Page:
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USGS Mendenhall Postdoctoral Research Fellowship Program

S29. Developing principles and practices for species assessments to inform endangered species determinations, particularly for multiple species assessments

Endangered species determinations require reliable scientific analyses to assess species risk of extinction (Carroll et al. 1996, Doremus and Tarlock 2005, Waples et al. 2015, Murphy and Weiland 2016). Recently, the U.S. Fish and Wildlife Service (USFWS) has adopted the species status assessment (SSA) process that results in a scientific analysis to be used in endangered species decisions (McGowan et al. 2017, Smith et al. 2018).  The U.S. Geological Survey (USGS) is collaborating with USFWS to improve scientific input to SSAs to work towards more accurate decisions about species status and more effective conservation efforts.

The SSA process includes three sequential tasks: description of species ecology, estimation of current condition, and forecast of future condition.  The SSA incorporates predictive modeling, species distribution modeling, population genetics, scenario analysis, formal expert elicitation, and decision analysis. Often the bottleneck in an SSA is the science required for estimation and forecasting.

Improving efficiency of the SSA process, while maintaining accuracy, is needed given the high number of petitioned species and recovery plans to be updated.  For example, the single-species approach is the traditional method, but efficiency might be improved by assessing multiple species at the same time (Franklin 1995, McClure et al. 2003, Joseph et al. 2009, USFWS 2014, Bouska et al. 2018).  The potential trade-off between accuracy and efficiency is paramount because insufficient understanding of species-specific ecology resulting from a multiple species focus could undermine conservation effectiveness (Clark and Harvey 2002, Heinrichs et al. 2018).  Currently, the USFWS lacks a consistent theoretically grounded multiple species assessment approach.  Thus, guidance is needed for when and how a multiple species assessment is effective and efficient for endangered species determinations. The utility of multiple-species assessments might depend on a typology or road map defined by taxonomic guild, overlapping distribution, susceptibility to similar stressors, ecosystem dependence, and life histories. 

Because decision making provides the context for the science, there may also be a decision analysis aspect for research under this Opportunity (Runge 2011, Gregory et al. 2013, Smith et al. 2016, Smith et al. 2018).  An effective species assessment will be structured to have inputs and outputs that conform to the type of endangered species decision that it supports.  A decision to list a species as endangered or threatened relies on an assessment of extinction risk under plausible threat scenarios.  Development of a recovery plan relies on a maximization of species viability among alternative recovery actions and strategies.  Mitigation of project-level impacts relies on a minimization of incidental take across alternative conservation measures. A value-of-information approach, common to decision analysis, might be useful in evaluating the value of multiple species assessment to the particular decision context (Bal et al. 2018).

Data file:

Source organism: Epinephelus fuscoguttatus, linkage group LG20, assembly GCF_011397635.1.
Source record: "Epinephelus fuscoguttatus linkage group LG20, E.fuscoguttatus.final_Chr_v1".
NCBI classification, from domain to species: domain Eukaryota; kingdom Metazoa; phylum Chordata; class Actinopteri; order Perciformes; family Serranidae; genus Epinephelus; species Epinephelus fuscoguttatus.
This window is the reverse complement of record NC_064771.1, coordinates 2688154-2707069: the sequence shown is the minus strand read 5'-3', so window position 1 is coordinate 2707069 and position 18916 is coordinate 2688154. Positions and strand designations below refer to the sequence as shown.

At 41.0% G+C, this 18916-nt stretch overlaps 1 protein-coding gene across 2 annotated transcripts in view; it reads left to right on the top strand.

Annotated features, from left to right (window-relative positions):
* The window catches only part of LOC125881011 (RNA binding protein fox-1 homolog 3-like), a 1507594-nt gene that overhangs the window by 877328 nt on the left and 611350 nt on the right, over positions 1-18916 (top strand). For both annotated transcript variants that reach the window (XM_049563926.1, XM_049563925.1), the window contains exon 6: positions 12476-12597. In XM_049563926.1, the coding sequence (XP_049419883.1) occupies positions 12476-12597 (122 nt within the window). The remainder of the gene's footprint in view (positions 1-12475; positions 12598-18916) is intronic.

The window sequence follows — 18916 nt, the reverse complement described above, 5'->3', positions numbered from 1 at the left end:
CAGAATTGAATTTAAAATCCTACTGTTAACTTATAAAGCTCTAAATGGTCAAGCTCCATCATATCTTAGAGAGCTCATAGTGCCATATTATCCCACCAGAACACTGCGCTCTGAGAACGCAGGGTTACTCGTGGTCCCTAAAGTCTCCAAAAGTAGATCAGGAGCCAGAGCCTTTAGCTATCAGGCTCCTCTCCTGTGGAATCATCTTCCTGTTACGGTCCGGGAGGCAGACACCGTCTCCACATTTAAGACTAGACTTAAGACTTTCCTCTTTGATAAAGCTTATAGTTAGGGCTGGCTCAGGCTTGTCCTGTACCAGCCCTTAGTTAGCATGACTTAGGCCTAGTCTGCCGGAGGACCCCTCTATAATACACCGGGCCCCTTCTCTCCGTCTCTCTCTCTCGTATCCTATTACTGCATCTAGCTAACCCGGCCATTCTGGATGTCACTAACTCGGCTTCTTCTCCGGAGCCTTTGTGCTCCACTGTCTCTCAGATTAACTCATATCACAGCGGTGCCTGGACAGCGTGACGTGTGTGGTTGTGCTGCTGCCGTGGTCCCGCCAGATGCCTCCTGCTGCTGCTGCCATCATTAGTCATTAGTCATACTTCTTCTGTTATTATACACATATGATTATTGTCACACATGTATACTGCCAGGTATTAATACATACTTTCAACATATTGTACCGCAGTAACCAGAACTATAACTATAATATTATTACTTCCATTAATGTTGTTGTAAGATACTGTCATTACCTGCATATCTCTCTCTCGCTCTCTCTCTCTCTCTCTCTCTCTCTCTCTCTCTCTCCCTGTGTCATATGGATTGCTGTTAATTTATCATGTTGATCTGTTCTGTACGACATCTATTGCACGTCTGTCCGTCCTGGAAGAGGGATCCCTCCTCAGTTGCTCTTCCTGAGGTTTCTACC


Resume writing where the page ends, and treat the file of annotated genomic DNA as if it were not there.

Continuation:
This Mendenhall Research Fellowship will provide an excellent opportunity for an early career researcher to work collaboratively with USGS scientists and USFWS managers to provide scientific information through analyses and models that will support consequential decision making.  In particular, the candidate will 1) develop models, future scenarios, and analyses to estimate current condition and forecast future condition for multiple species of freshwater mussels and cave/karst amphipods, and 2) develop principles, practices, methods, tools, and guidance for multiple-species assessments. While multiple-species assessment is a focal point in this Opportunity, there is room for creatively exploring other ways to gain efficiency and improve accuracy of species assessments. The research is expected to result in widely-distributed guidance and publications on achieving accurate and efficient species assessments.  The candidate will work with a research team on assessments for priority species and will be expected to produce peer-reviewed publications. The candidate’s work on the case studies will provide the experience, along with literature reviews and previous experiences, to develop novel analyses, guidance, and protocols. 

References

Bal P, Tulloch AIT, Chadès I, Carwadine J, McDonald-Madden E, Rhodes JR. 2018. Quantifying the value of monitoring species in multi-species, multi-threat systems. Methods in Ecology and Evolution (in press).